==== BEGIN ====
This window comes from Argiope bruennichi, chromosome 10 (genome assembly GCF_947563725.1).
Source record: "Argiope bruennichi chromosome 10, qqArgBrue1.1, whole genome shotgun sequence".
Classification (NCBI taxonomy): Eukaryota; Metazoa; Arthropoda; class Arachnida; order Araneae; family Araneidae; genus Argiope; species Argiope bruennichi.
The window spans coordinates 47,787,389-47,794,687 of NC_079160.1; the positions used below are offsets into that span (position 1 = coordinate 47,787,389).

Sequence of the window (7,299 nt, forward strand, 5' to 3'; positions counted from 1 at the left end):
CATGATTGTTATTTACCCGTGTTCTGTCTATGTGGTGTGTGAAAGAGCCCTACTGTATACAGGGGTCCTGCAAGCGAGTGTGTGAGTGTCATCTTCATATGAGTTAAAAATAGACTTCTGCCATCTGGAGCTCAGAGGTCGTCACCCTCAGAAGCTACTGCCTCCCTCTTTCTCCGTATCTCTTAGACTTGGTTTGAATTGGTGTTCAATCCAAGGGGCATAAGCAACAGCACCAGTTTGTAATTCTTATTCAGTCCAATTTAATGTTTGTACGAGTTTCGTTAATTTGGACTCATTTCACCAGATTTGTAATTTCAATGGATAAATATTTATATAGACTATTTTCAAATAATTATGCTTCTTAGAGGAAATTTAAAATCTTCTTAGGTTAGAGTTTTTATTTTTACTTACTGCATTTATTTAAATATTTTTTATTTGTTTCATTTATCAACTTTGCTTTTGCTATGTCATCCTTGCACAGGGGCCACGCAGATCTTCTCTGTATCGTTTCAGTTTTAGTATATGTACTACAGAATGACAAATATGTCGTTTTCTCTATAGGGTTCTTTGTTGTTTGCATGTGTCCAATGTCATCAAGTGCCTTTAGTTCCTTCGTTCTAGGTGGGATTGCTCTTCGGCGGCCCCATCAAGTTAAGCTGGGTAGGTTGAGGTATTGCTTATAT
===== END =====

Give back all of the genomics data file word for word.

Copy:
This window comes from Argiope bruennichi, chromosome 10 (genome assembly GCF_947563725.1).
Source record: "Argiope bruennichi chromosome 10, qqArgBrue1.1, whole genome shotgun sequence".
Classification (NCBI taxonomy): Eukaryota; Metazoa; Arthropoda; class Arachnida; order Araneae; family Araneidae; genus Argiope; species Argiope bruennichi.
The window spans coordinates 47,787,389-47,794,687 of NC_079160.1; the positions used below are offsets into that span (position 1 = coordinate 47,787,389).

Sequence of the window (7,299 nt, forward strand, 5' to 3'; positions counted from 1 at the left end):
CATGATTGTTATTTACCCGTGTTCTGTCTATGTGGTGTGTGAAAGAGCCCTACTGTATACAGGGGTCCTGCAAGCGAGTGTGTGAGTGTCATCTTCATATGAGTTAAAAATAGACTTCTGCCATCTGGAGCTCAGAGGTCGTCACCCTCAGAAGCTACTGCCTCCCTCTTTCTCCGTATCTCTTAGACTTGGTTTGAATTGGTGTTCAATCCAAGGGGCATAAGCAACAGCACCAGTTTGTAATTCTTATTCAGTCCAATTTAATGTTTGTACGAGTTTCGTTAATTTGGACTCATTTCACCAGATTTGTAATTTCAATGGATAAATATTTATATAGACTATTTTCAAATAATTATGCTTCTTAGAGGAAATTTAAAATCTTCTTAGGTTAGAGTTTTTATTTTTACTTACTGCATTTATTTAAATATTTTTTATTTGTTTCATTTATCAACTTTGCTTTTGCTATGTCATCCTTGCACAGGGGCCACGCAGATCTTCTCTGTATCGTTTCAGTTTTAGTATATGTACTACAGAATGACAAATATGTCGTTTTCTCTATAGGGTTCTTTGTTGTTTGCATGTGTCCAATGTCATCAAGTGCCTTTAGTTCCTTCGTTCTAGGTGGGATTGCTCTTCGGCGGCCCCATCAAGTTAAGCTGGGTAGGTTGAGGTATTGCTTATAT